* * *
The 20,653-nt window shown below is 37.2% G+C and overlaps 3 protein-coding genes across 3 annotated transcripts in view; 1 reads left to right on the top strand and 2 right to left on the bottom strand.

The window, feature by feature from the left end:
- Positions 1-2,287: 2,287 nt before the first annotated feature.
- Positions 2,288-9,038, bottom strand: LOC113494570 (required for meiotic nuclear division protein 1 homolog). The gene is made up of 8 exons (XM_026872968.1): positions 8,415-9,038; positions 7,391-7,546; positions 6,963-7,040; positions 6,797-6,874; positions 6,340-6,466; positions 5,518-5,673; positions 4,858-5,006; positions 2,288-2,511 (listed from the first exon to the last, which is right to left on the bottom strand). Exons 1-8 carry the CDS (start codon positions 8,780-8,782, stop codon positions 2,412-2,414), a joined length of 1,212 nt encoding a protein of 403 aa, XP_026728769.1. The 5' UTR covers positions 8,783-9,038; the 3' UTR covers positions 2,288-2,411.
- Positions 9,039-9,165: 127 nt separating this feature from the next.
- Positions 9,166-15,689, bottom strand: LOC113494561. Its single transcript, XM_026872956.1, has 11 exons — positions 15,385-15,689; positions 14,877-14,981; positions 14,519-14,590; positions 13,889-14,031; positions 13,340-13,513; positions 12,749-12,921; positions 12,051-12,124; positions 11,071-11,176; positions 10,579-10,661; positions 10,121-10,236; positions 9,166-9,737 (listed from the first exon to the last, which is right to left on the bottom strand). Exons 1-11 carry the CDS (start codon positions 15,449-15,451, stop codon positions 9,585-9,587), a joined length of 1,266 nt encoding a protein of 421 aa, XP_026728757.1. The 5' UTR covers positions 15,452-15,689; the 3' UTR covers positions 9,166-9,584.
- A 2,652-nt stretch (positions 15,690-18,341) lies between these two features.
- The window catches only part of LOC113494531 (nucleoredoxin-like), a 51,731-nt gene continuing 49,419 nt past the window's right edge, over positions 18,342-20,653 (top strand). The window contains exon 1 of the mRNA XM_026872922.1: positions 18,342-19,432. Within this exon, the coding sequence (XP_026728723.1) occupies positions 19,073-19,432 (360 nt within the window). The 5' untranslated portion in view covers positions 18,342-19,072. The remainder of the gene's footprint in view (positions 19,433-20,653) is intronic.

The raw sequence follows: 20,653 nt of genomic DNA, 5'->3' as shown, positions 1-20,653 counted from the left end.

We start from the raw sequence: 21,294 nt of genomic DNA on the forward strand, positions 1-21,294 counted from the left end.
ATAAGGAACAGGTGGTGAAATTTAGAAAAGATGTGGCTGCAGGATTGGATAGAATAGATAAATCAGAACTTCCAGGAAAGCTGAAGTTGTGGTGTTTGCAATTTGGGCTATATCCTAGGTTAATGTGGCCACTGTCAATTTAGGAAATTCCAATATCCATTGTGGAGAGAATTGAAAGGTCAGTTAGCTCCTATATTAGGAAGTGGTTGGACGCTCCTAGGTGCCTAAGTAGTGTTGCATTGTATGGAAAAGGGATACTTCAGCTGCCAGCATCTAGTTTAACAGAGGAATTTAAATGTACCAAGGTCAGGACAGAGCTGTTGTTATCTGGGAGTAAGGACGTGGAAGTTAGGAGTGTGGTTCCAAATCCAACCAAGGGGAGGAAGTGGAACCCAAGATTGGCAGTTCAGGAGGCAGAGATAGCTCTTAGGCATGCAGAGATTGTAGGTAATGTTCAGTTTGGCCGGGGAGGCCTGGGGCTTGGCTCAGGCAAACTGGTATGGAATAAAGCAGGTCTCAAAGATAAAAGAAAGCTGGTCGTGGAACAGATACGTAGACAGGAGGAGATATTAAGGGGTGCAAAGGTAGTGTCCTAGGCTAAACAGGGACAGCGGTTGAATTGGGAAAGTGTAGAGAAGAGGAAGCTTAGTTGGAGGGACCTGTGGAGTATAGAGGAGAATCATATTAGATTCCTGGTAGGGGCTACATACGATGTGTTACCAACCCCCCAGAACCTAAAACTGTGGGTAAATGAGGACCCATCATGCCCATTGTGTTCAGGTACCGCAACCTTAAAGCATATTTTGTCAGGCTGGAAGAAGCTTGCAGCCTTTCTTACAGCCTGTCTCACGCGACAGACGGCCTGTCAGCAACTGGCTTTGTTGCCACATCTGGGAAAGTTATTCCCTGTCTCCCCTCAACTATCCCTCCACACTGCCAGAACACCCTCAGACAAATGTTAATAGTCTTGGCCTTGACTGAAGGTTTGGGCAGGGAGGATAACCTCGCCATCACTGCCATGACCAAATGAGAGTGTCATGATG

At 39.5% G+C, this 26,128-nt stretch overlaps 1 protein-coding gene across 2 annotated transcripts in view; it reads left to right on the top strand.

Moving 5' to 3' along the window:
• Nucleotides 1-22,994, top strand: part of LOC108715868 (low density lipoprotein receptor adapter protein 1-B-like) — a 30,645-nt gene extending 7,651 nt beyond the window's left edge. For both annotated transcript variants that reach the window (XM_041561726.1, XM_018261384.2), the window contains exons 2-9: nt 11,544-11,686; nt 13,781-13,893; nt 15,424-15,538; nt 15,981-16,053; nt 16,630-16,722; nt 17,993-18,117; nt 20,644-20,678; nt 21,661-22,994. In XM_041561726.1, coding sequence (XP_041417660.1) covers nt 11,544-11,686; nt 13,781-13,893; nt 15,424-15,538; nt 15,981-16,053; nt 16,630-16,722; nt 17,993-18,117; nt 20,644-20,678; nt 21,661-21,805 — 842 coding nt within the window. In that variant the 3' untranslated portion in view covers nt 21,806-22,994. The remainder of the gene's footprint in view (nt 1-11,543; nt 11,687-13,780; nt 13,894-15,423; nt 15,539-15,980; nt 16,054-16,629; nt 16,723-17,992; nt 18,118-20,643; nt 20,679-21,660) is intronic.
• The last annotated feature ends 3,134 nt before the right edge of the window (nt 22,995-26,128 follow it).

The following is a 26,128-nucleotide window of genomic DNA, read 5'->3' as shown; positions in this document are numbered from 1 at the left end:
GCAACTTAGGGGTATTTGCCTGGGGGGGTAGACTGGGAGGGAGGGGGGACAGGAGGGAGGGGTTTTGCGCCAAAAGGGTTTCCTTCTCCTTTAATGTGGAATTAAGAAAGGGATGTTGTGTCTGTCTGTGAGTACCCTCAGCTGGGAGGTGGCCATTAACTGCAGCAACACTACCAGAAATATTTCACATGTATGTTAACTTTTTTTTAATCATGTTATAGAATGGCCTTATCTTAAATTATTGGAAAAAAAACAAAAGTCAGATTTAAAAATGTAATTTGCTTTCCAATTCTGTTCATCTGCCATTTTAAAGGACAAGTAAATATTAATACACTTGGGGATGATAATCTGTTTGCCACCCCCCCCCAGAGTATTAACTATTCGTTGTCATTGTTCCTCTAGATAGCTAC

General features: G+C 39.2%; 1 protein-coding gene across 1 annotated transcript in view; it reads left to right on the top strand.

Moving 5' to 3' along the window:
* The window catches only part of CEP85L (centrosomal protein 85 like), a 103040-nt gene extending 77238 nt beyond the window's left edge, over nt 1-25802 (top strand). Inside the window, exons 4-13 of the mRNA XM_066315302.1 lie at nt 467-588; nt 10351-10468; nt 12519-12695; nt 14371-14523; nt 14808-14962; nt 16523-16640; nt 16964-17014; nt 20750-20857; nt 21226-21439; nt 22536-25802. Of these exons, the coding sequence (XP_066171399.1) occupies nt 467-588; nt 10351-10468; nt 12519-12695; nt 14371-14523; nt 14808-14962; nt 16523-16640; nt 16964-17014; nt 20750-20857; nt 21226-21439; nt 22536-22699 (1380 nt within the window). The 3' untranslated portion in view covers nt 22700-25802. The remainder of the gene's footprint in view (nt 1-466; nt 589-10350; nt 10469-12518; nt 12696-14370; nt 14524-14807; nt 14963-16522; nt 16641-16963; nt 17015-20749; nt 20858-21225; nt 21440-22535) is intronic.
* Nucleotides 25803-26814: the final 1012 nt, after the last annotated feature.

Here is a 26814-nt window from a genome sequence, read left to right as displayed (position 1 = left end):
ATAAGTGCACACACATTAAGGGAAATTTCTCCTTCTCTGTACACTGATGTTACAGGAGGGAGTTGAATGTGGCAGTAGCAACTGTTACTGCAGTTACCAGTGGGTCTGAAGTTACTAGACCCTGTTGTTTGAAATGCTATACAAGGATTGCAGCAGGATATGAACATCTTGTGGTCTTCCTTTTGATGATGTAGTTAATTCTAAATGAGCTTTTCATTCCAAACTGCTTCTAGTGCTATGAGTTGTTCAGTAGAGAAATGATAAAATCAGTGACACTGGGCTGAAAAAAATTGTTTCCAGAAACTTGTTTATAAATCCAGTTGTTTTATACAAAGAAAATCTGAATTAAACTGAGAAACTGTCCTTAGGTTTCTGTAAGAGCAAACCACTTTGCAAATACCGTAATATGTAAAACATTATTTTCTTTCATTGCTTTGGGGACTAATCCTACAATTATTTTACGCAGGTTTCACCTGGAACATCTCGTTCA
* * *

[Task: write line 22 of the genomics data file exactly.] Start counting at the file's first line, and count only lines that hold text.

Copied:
Here is a 26814-nt window from a genome sequence, read left to right as displayed (position 1 = left end):